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Out of curiosity as to what my daughter was reading, I decided to read “Not Exactly a Love Story” by Audrey Couloumbis. Though I am not necessarily drawn to teen novels, the author did such a good job with the characters that I read the entire book in two days.
This book is about being yourself and not letting other people or circumstances dictate your actions. I found this to be a clever teen novel about a 15-year-old boy who has fallen in love with a girl in his grade. The boy, Vinnie, is too shy to approach, thinking she’ll never reciprocate his feelings. So, he calls her one night at midnight without revealing his identity. This sets off a number of midnight anonymous calls from Vincenzio – Vinnie’s real name and the alter ego he assumes during these phone calls.
During these calls, Vinny (acting as Vincenzio) takes on the persona he wishes had in real life. It’s a very engaging story, and I found myself drawn to the book because the author does a great job with both character and plot development.
Does Vincenzio’s real identity get revealed? How does the girl respond to these phone calls, and why do they continue? How does the girl respond when she finds out the caller’s true identity? These are examples of the questions that kept me involved in the book.
Three words or phrases that describe this book: Engaging, well-written and fun.
You might want to pick this book up if: You like stories that do a great job in developing the main characters. You might also enjoy this book if you enjoy teen novels.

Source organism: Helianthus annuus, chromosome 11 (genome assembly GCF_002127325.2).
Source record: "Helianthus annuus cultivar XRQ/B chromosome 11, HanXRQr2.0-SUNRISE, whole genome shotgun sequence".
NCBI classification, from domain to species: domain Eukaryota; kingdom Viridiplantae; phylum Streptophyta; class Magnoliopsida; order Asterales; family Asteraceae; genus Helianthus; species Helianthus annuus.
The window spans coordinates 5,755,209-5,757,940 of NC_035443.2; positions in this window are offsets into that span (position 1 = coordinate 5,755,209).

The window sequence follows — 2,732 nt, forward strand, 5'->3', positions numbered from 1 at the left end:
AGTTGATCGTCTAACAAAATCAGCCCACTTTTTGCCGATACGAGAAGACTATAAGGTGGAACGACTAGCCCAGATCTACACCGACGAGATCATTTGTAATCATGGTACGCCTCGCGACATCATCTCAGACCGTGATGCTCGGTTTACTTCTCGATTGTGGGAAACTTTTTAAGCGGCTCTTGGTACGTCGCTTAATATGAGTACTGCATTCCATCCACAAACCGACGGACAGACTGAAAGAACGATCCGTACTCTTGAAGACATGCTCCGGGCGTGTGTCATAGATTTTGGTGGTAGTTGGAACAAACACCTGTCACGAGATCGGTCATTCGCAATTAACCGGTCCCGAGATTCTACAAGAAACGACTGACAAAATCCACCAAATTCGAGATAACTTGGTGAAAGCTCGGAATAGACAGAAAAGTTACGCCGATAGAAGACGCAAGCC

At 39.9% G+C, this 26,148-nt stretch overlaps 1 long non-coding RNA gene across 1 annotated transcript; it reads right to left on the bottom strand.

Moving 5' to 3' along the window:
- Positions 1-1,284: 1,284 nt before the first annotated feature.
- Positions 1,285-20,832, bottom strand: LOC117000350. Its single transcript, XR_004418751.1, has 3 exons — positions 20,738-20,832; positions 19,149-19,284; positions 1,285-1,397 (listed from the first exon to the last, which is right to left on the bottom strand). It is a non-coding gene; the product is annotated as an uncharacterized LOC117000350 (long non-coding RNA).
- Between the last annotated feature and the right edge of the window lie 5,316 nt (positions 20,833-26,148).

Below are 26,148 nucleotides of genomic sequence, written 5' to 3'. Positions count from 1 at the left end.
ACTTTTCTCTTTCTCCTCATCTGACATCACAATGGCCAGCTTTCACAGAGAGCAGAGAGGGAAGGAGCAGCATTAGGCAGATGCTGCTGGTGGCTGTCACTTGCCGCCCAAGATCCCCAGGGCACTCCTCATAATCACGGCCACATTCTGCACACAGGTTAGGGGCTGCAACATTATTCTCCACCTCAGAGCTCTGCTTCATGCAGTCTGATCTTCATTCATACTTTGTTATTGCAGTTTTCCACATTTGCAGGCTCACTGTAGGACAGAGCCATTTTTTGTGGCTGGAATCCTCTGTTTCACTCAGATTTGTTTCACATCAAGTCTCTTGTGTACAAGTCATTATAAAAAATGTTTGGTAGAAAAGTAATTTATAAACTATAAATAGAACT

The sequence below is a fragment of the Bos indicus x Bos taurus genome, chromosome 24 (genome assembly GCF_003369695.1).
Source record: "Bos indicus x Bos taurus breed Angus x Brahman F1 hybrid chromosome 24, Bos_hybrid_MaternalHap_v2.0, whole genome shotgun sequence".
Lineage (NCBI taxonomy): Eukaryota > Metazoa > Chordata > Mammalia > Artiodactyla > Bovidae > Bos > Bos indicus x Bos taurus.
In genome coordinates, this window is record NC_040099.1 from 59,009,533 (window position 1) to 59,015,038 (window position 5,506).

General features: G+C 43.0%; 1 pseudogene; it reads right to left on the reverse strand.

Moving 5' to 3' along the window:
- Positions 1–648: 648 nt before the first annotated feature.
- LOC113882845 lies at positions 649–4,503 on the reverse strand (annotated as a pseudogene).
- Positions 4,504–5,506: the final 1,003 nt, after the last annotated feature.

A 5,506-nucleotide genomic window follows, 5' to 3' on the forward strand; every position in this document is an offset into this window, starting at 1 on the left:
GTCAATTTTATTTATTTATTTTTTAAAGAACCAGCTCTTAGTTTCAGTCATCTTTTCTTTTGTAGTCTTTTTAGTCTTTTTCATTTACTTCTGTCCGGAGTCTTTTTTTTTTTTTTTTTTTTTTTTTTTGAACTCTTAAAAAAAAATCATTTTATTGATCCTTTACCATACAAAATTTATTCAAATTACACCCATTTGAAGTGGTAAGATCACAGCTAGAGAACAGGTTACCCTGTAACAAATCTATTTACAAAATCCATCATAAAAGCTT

With her debut novel “The Coldest Winter Ever,” first published in 1999, hip-hop artist and activist Sister Souljah spawned the new genre of urban fiction. Gritty, realistic and often raw, these works typically feature African-American main characters in a contemporary setting and deal with relationships, violence and street life. In this groundbreaking book, Santiaga, the daughter of one of Brooklyn’s most powerful drug kingpins, uses her own weapons – including sex and an aggressive attitude – to stay on top after her father’s empire is threatened by a drug war.
Our nominator describes this novel as “one of the first works of African-American fiction incorporating love, real struggles, crime and morality.” This reader believes it would make a great community read because “it sends subliminal messages of worth while lighting the flame to seek knowledge through one girl’s story. I loved and hated the characters, yet I can see how all races can grow to understand how to educate and relate to the young, urban African-Americans in our communities through her novels, thus seeing [these young people] as an asset and not a liability.”
Read about other books nominated for One Read 2014.